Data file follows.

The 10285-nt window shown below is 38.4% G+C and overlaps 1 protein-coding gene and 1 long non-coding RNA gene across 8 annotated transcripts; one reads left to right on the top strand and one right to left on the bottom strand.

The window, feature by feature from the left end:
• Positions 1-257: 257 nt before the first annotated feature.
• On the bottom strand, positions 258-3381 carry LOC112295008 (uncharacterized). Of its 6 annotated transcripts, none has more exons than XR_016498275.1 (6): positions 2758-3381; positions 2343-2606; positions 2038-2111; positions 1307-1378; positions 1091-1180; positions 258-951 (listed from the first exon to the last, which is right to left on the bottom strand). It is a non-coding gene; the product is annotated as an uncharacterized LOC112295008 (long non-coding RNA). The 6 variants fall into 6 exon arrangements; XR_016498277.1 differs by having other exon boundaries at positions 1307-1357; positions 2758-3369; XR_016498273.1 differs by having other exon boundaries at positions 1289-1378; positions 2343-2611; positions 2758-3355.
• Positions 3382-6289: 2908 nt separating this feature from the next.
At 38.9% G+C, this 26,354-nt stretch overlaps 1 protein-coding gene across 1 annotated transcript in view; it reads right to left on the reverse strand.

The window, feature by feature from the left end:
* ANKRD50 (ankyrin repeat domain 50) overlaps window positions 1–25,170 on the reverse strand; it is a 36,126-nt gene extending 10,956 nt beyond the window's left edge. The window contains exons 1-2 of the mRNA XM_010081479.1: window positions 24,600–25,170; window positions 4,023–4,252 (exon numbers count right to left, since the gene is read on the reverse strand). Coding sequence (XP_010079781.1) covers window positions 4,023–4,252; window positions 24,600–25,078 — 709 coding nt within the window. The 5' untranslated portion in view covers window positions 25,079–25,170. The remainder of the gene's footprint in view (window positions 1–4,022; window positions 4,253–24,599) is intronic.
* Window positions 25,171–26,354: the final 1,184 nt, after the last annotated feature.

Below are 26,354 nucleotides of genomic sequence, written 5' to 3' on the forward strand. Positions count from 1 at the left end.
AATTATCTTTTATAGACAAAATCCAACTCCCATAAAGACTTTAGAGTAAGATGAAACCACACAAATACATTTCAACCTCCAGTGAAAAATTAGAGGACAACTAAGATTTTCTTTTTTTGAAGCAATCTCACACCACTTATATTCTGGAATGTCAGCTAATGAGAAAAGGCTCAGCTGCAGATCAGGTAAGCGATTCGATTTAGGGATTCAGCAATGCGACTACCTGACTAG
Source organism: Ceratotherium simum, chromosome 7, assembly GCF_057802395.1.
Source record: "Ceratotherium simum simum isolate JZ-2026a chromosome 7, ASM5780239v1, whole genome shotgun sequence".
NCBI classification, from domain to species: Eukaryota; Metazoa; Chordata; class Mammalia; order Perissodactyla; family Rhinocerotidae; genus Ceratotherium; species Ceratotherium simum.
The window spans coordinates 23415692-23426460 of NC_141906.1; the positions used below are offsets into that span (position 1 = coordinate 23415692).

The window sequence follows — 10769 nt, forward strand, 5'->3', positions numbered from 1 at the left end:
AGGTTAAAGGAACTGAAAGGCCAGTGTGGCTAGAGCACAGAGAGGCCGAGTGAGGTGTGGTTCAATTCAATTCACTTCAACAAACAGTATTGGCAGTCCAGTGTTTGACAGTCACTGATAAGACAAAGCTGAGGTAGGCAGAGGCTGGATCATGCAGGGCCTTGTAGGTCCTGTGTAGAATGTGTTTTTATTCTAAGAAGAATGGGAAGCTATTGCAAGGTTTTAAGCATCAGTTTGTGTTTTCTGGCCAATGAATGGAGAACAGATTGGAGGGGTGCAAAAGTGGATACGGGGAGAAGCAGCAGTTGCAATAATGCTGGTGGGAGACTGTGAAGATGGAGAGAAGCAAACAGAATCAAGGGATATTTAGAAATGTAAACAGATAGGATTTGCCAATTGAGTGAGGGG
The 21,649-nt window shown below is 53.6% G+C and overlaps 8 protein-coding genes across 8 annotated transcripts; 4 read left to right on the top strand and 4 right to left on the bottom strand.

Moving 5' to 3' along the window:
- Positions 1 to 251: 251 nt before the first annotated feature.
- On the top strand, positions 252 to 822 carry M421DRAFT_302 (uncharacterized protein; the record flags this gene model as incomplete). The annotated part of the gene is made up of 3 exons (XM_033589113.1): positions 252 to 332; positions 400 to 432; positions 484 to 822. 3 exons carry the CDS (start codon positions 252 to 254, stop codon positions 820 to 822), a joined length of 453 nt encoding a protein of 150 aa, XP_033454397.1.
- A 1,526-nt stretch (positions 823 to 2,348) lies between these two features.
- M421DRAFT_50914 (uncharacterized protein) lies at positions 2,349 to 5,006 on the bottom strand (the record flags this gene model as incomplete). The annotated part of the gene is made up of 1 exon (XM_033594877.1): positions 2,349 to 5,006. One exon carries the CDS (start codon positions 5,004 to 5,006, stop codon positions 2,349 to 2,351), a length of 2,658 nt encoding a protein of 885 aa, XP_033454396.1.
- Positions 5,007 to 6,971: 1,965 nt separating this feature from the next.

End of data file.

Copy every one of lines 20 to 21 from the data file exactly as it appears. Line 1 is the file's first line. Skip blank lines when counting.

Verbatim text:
- Positions 1 to 251: 251 nt before the first annotated feature.
- On the top strand, positions 252 to 822 carry M421DRAFT_302 (uncharacterized protein; the record flags this gene model as incomplete). The annotated part of the gene is made up of 3 exons (XM_033589113.1): positions 252 to 332; positions 400 to 432; positions 484 to 822. 3 exons carry the CDS (start codon positions 252 to 254, stop codon positions 820 to 822), a joined length of 453 nt encoding a protein of 150 aa, XP_033454397.1.